EYE WITNESS ACCOUNTS OF THE 1966 LEONID STORM
PICTURES OF THE STORM
Scores of meteors near the bowl of the Little Dipper, in a 10 to 12 minuteexposure by A. Scott Murrell during the 1966 Leonid storm. He used a 50-mm f/1.9lens and Tri-X film in a camera tracking the stars at New Mexico State UniversityObservatory. Source: Sky & Telescope, November 1995, p. 30.
Leonid meteors near Sirius. Leonid meteors streaked across Canis Major on the morning of November 17,1966. Sirius is the bright star near the center. David McLean of theUniversity of Arizona's Lunar and Planetary Laboratory took this 1.7-minute exposure near the height ofthe meteor storm. Atleast 20 Leonids are recorded on the original photograph; many more were visible to the eye. From: website by Alan MacRobert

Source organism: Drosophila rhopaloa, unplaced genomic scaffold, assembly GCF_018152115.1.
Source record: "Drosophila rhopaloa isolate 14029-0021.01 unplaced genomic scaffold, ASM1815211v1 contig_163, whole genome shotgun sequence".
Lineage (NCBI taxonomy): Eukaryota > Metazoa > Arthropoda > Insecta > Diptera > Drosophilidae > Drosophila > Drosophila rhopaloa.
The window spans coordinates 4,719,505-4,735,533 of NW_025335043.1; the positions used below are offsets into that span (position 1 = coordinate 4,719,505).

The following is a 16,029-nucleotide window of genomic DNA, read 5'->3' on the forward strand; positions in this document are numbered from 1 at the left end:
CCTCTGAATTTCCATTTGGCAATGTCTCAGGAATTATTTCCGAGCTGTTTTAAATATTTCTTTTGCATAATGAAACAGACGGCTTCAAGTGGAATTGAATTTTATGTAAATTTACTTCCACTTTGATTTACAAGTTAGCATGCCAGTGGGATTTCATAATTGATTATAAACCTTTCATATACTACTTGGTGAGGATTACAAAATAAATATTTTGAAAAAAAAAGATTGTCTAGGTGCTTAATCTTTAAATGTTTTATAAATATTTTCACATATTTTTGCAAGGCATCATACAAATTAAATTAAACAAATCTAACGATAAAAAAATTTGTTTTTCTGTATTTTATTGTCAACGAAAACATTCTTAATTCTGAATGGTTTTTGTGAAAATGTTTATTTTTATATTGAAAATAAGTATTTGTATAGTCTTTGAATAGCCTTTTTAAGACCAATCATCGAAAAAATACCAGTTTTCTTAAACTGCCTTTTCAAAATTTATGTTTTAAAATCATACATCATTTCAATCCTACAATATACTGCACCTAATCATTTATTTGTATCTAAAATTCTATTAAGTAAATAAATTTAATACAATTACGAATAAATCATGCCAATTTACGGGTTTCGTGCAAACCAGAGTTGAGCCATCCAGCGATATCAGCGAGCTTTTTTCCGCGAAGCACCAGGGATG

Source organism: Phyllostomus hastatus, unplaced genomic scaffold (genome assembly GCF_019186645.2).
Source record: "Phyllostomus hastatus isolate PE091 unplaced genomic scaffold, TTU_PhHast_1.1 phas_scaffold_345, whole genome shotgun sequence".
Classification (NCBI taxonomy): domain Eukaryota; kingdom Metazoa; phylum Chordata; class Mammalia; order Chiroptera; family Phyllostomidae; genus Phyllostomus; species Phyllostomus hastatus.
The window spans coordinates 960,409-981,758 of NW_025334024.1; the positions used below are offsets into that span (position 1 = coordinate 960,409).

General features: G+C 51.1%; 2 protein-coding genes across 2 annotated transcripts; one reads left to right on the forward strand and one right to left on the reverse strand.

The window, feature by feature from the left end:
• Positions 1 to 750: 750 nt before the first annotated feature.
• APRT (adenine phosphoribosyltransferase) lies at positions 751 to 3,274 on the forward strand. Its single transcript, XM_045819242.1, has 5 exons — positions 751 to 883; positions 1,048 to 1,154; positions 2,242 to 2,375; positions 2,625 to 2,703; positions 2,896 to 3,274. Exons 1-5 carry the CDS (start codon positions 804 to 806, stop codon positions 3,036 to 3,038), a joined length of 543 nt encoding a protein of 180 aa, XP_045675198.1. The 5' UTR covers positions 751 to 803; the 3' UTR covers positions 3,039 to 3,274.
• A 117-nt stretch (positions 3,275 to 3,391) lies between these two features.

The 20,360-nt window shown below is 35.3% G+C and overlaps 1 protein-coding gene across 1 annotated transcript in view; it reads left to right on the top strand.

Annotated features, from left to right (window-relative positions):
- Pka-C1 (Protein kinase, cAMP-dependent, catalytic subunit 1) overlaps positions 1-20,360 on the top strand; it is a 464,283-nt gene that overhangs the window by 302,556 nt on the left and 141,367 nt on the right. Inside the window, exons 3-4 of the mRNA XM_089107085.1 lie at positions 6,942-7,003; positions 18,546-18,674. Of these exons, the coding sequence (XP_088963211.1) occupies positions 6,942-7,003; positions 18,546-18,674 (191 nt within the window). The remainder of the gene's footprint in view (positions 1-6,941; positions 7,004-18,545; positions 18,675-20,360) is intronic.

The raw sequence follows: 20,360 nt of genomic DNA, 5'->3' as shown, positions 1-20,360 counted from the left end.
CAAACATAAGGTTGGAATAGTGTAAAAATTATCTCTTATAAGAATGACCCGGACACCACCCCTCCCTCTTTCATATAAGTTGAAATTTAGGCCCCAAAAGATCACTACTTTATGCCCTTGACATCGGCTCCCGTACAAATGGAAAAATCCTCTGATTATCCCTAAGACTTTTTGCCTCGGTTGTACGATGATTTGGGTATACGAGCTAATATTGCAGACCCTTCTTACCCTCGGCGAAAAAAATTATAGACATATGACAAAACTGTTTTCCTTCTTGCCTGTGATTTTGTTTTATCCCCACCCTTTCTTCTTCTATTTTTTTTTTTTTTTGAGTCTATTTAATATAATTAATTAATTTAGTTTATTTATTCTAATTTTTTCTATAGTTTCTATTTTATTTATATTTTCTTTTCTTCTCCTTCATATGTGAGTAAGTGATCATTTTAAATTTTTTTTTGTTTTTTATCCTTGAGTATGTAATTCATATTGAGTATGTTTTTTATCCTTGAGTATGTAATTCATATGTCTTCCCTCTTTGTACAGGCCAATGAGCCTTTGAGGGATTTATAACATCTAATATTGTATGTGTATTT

This bright Leonid fireball was photographed during the storm of 1966 by James W. Young, from Wrightwood, California. Jim published the image at his site of photographic images from Table Mountain Observatory, which is at an elevation of 7500 feet in southern California and is operated by the Jet Propulsion Laboratory. The 3 minute exposure was taken with Kodak Plus-X 35mm film using a Zeiss-Ikon camera, with a 35mm f/2 wide-angle lens, using a simple camera tripod.
This artificially coloured image is adapted from the Sydney Photo Library image by Stephen Jay. I found it on the Goddard Space Flight Center StarChild page.
BEING BORN DURING THE 1966 STORM (NOVEMBER 17, 1966)